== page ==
To make any analyzer truly useful in achieving show-to-show tonal consistency, there has to be a way to determine and store a desirable curve. With a bit of attention to the analyzer, it should become obvious that the best sounding shows will tend look a certain way. (And be sure to use a very slow release time on the analyzer).
Typically this “curve” shows up as an angled line gently sloping downward from left to right, at a rate somewhere between 1 dB and 3 dB per octave. For a good starting point, try a straight diagonal line starting at the top of the screen at 20 Hz and ending 20 dB down at 20 kHz. It doesn’t really matter how the curve is saved/stored - RTAs allow curves to be stored and shown, others don’t.
An easy “recall” method I’ve come up with is “ultra-high tech.” Stick a piece of clear tape to the analyzer screen, and use a thin indelible marker (“Sharpie”) to draw your line. Trace a show that really sounded good. Or, as I’ve done when I don’t have my personal Sound Technology RTA 4000 (or even clear tape), peel a long thread from a roll of gaff tape and stick it to the screen.
Keep in mind that I’m not telling you what’s absolutely “right” and/ or “wrong,” or what a curve should look like; but rather, focusing on the tools to consistently recreate the desired sound. When in doubt, cheat. Use the answers from yesterday!
Relatively The Same
A third reference point is the mechanical position of the console knobs. Assuming the system is tuned so that the reference CD sounds correct in the ” super accurate” headphones; similar mics are being used from the previous show; and the band gear is somewhat similar, then the console EQ knob positions should be in relatively the same spot regardless of the venue or system type.
This may sound like a stretch, but think about it. There’s no real reason for the console knobs to radically change from day to day, particularly if the system/room combinations are similar. I realized this when doing a live recording of a band I’ve mixed for many years. While in the recording truck, I noticed that the console EQ knobs were nearly identical to the settings I use live.
I then noticed, over the course of many shows, that when my console EQ knobs varied more than slightly from those settings, it was because the system was EQ’d poorly. Further, when I played CDs, they also required EQ to sound balanced.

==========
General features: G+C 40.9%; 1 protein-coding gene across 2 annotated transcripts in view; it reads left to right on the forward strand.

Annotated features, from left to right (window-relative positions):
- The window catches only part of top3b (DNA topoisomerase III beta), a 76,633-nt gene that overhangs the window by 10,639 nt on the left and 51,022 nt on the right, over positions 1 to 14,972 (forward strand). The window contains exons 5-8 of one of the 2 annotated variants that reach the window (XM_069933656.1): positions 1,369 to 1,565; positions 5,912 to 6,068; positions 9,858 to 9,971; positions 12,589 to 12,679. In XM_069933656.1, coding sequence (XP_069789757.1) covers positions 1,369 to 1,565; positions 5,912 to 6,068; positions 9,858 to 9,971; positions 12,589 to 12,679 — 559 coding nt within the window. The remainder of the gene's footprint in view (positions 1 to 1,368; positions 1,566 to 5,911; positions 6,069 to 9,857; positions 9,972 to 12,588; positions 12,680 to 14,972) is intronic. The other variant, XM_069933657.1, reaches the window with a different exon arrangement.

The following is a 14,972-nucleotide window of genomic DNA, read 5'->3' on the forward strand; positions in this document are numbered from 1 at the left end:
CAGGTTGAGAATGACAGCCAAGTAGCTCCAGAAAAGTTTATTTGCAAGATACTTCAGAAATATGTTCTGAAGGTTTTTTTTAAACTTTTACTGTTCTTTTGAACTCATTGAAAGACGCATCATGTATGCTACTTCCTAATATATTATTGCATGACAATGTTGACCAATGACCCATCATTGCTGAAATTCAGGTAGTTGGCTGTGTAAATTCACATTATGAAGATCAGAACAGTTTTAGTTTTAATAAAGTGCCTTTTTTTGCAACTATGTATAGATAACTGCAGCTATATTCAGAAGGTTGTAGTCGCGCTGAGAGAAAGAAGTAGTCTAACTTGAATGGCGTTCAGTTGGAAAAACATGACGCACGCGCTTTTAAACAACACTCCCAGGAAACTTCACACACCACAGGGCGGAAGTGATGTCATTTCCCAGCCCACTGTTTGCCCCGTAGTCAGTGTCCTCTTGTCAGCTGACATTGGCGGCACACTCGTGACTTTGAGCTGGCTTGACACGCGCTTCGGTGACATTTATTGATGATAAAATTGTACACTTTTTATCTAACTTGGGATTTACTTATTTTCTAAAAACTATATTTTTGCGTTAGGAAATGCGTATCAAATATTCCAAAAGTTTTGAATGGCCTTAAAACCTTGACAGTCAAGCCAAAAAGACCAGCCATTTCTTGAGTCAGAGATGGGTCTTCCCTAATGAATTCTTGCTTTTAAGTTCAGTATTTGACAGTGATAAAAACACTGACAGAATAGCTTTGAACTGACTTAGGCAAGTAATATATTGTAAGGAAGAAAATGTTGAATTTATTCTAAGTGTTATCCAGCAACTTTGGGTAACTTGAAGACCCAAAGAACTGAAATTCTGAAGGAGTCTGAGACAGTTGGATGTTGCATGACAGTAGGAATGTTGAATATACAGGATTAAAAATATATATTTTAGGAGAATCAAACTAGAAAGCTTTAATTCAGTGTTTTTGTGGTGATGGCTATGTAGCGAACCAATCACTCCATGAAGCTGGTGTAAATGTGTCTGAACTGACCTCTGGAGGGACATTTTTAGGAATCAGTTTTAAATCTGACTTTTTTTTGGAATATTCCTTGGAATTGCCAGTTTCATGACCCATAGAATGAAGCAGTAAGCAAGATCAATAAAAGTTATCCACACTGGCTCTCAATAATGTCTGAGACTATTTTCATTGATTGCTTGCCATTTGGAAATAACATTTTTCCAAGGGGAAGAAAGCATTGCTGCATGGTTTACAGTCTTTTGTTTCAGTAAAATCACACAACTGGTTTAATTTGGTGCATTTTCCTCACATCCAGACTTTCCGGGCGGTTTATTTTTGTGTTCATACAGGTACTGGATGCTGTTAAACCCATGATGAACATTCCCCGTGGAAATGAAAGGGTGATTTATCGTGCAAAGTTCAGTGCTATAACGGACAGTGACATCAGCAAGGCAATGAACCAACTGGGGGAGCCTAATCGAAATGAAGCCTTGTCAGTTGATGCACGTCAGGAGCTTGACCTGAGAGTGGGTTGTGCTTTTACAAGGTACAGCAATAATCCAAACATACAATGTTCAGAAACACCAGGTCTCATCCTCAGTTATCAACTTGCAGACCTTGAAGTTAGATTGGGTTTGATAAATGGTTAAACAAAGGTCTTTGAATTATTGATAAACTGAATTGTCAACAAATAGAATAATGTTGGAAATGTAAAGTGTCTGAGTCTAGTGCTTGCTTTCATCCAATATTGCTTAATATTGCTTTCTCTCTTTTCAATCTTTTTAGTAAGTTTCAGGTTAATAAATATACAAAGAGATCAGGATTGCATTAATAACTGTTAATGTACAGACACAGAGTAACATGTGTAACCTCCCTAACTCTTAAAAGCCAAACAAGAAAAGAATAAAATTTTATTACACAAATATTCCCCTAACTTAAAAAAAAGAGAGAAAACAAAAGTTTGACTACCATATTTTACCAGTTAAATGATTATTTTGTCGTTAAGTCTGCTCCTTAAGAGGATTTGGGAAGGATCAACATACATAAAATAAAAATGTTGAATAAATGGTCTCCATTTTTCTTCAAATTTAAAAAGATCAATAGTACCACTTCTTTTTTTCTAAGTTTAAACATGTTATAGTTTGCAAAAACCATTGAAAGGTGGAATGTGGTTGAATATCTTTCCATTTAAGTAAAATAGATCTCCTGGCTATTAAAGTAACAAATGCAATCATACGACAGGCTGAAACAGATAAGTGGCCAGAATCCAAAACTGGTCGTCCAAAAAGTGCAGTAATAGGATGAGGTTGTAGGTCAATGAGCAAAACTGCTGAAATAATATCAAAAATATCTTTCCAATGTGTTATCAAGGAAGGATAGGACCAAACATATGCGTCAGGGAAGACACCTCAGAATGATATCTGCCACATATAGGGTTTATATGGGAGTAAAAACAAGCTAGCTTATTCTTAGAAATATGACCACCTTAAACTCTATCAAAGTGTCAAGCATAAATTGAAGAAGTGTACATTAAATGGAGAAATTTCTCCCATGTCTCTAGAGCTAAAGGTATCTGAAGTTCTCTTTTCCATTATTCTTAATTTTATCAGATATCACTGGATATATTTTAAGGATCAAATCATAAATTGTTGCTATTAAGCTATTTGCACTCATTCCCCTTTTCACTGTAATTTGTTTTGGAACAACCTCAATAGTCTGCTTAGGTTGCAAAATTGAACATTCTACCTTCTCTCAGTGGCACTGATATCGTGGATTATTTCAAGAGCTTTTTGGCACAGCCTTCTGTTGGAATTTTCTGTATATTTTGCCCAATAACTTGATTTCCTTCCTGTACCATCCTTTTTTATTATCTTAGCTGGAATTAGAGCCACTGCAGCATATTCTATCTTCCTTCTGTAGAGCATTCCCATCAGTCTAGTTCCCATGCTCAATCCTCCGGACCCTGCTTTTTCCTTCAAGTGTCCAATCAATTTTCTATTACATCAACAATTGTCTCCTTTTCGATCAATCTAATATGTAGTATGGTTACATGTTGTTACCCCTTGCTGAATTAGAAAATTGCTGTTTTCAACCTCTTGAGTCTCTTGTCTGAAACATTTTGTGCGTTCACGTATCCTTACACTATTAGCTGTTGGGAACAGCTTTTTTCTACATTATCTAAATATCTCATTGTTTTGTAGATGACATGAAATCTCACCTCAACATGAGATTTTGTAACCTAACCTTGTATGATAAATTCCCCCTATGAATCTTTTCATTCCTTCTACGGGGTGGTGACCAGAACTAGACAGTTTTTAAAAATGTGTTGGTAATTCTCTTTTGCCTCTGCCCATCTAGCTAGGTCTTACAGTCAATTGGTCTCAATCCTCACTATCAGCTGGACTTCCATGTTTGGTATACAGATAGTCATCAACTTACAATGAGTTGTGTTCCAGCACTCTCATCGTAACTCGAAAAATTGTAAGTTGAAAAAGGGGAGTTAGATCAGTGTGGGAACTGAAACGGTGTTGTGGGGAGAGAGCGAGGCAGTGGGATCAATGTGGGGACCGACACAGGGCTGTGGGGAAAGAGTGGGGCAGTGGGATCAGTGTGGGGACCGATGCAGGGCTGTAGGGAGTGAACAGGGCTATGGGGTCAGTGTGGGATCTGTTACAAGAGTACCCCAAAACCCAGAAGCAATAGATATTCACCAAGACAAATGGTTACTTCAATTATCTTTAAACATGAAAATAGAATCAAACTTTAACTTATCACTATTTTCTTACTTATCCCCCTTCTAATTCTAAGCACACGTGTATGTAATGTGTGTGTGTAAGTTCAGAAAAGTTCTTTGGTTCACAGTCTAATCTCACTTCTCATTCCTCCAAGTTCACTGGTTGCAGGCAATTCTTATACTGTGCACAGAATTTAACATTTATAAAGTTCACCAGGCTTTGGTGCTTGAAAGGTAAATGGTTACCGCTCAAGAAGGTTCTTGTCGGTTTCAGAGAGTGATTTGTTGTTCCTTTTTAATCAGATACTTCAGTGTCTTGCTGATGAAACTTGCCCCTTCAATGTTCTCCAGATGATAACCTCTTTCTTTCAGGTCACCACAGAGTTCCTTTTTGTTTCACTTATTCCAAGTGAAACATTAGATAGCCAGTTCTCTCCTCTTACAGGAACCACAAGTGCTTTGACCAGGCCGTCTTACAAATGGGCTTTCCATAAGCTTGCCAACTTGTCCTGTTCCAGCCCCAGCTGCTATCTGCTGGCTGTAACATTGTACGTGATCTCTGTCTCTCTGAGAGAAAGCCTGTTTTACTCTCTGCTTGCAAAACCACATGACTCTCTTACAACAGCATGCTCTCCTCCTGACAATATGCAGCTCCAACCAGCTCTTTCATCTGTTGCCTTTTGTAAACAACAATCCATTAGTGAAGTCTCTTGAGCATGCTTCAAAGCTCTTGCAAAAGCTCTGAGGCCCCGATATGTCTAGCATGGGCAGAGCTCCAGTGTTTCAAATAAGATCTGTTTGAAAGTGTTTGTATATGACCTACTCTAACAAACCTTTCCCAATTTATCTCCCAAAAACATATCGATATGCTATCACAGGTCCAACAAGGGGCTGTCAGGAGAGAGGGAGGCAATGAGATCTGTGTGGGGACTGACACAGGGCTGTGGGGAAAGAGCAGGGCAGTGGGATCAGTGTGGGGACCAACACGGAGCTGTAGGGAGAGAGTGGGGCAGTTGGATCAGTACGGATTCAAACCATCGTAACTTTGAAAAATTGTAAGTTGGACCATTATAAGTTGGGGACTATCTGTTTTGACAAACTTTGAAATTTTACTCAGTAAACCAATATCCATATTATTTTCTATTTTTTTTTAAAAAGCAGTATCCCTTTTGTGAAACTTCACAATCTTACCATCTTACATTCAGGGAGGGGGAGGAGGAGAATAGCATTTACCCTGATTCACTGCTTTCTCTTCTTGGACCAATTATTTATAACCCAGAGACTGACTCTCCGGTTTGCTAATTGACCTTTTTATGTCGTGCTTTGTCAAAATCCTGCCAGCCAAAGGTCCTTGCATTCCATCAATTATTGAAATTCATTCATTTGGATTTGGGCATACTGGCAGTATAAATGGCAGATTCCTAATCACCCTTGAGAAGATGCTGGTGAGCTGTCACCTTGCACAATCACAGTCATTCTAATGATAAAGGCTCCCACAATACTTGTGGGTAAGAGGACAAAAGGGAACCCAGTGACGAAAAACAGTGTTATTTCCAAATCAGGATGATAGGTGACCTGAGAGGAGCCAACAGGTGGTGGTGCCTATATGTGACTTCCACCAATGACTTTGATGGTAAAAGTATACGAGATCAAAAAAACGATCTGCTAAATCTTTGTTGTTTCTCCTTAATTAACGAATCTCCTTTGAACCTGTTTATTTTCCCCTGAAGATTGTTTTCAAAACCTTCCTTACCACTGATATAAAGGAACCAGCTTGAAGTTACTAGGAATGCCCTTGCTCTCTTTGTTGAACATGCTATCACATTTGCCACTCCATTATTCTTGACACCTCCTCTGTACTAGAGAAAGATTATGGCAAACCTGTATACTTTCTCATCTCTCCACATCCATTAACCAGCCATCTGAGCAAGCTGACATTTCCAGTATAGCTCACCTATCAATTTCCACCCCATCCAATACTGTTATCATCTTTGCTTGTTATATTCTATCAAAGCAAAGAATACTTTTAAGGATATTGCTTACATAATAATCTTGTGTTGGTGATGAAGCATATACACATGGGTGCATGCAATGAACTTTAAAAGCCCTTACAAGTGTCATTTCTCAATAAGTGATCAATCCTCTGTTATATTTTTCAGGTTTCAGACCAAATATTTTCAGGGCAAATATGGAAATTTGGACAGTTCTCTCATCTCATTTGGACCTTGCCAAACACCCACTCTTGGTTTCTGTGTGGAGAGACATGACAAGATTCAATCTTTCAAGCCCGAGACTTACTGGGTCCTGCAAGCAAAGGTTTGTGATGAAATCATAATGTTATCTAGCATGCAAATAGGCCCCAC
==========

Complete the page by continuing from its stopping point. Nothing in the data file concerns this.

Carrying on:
If you find yourself boosting high frequencies on every channel, then most likely your system EQ is too dull or you’re mixing bright. If 2.5 kHz is cut on more than half of the channels, then most likely there’s too much 2.5 kHz in the system EQ. Use this information of how the knobs are positioned to help refine system EQ. Over time, refine the curve.
If you think you’re getting off course, pop in the reference CD mid show if needed (be sure it’s muted in the PA of course) and listen to it on headphones. Do a comparison to your mix during the show. Even with different music or songs, this can provide a good idea of whether the mix is tonally balanced or drifting.
Finally, run a board tape from the left and right mix, pre system EQ. This will show if the system EQ method is working. It’s a checkpoint - the tapes should sound listenable and tonally balanced when compared to a CD on headphones (and, for that matter, on smaller hi-fi systems).
If not, make the adjustments in the system EQ to compensate at the next show, and remember, a dull tape means the system EQ is too bright, and vise versa.
The key is to use the tools at your disposal to help keep you on track. I’ve seen many a great engineer scrambling for a mix at festivals. I’ve seen tour after tour come through where you can tell how long the sound crew has been on the road by how hard the power amplifiers for the high-frequency two-inch drivers are clipping.
With a bit of thought and self-control, each and every mix can be made to sound a certain way, regardless of how honest our ears might be at a given time. Now, actually mixing the show - that’s a whole different deal!
Dave Rat is the co-founder and owner of Rat Sound, a leading sound reinforcement company based in Southern California.